“A Valet Stand In A Parking Garage”: World Gets One Step Closer To Calling B*llshit On Musk’s Las Vegas Tunnel Project
Sat, 07/25/2020 – 10:20
The most high profile win for Elon Musk’s Boring Company – in fact, its only win – has come in the form of a nearly $50 million contract it won from Las Vegas last year to create the “Vegas Loop”.
The project is supposed to be able to help people travel the length of the city’s convention center and it is doing so by digging two 0.83 mile long, 14 foot wide tunnels that will allow “vehicles” to travel underground.
But as a scathing new piece in Curbed points out, the evolution of how Musk originally pitched his hyperloop idea to the world – traveling from New York to San Francisco in what seemed like light speed – is extraordinarily different from what the reality of the Las Vegas project is going to look like when its done.
But that didn’t stop Musk from Tweeting out new renderings of the project, which we will compare to the station that was originally proposed. This was the rendering making its rounds in early 2019, provided by The Boring Company:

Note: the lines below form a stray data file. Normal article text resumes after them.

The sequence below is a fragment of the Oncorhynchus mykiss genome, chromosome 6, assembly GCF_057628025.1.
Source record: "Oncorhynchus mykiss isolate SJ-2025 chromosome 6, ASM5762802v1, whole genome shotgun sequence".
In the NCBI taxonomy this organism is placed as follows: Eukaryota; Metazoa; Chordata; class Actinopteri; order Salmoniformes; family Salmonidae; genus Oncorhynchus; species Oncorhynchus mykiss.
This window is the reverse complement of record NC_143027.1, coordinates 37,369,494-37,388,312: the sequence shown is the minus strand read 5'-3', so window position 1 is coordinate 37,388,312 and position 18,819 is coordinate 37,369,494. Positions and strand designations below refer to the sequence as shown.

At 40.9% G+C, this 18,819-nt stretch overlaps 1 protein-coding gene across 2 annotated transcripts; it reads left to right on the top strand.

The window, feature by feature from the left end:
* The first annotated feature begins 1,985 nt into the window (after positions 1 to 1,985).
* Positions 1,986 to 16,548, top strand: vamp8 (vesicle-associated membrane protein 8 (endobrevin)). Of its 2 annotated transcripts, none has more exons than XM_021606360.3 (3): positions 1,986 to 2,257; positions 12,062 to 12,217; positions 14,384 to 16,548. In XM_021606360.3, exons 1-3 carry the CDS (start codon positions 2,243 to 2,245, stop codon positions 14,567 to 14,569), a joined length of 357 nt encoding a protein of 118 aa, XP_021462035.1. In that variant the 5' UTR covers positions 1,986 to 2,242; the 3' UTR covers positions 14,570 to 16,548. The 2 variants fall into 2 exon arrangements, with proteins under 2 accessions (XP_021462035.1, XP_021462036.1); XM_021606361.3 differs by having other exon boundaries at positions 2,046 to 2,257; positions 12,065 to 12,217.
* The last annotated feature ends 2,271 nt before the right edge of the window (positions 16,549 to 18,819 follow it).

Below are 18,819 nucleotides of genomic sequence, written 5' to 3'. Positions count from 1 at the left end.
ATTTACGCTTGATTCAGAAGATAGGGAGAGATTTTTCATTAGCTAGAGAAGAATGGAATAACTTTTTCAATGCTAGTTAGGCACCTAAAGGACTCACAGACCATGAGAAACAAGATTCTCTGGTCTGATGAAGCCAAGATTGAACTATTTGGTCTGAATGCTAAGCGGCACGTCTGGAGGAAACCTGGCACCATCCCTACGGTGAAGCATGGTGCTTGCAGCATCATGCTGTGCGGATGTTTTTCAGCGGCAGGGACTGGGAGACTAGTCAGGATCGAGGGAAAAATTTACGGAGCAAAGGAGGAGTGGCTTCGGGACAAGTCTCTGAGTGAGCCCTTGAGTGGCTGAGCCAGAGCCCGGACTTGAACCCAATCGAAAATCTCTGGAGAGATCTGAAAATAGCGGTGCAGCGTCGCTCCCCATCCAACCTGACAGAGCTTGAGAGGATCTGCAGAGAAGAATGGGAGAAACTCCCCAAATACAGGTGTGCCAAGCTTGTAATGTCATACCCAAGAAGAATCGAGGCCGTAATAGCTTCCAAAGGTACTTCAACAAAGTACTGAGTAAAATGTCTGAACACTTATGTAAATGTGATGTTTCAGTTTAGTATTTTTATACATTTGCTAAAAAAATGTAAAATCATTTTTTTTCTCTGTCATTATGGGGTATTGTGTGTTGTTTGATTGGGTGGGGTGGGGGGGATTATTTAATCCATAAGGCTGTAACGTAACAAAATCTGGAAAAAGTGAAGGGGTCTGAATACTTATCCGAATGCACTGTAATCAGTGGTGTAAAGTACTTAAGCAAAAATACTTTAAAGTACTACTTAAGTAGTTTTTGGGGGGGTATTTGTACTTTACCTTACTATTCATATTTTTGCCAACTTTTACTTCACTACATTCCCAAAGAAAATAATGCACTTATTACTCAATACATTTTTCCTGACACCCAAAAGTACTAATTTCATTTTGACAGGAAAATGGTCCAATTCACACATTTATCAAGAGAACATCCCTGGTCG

And this is how the project looks according to 2020 renderings:
The biggest obvious difference is the “pods” disappearing from the rendering. The project was initially described with 12 passenger pods that would move 4,400 people per hour. Those have now been changed to Tesla Model 3 vehicles in the new rendering.
Hey, that’s one way to get some inventory off your hands.
Since a Model 3 only fits 5, the system’s capacity has been cut in half. Compared to other projects in Las Vegas, this number is hardly impressive. Curbed notes: “An automated tram at the Mandalay Bay resort moves 2,600 passengers per hour; a single New York City subway train can hold 2,000 people and some lines can move up to 30 trains per hour.”
So what is the city getting for its nearly $50 million in hotel tax money – much of which likely won’t even be there in 2020 as the city grapples with the coronavirus? “A valet stand in a parking garage,” Curbed writes. And “station designs that don’t comply with ADA guidelines.”
The project will “move an infinitesimal percentage of the populace, without making the slightest dent in traffic, or carbon emissions, or getting anybody to or from work,” the piece says.
“Even if the tunneling technology were somehow revolutionary — which is debatable — as an infrastructure project, this is now officially less useful than a parking garage.”
And we’re near-certain that the final product is going to look significantly different from both of these renderings, assuming The Boring Company is able to finish it. The project is expected to open by January 2021, which puts it on schedule.
We can’t wait to see it – and we bet Las Vegas taxpayers can’t wait either.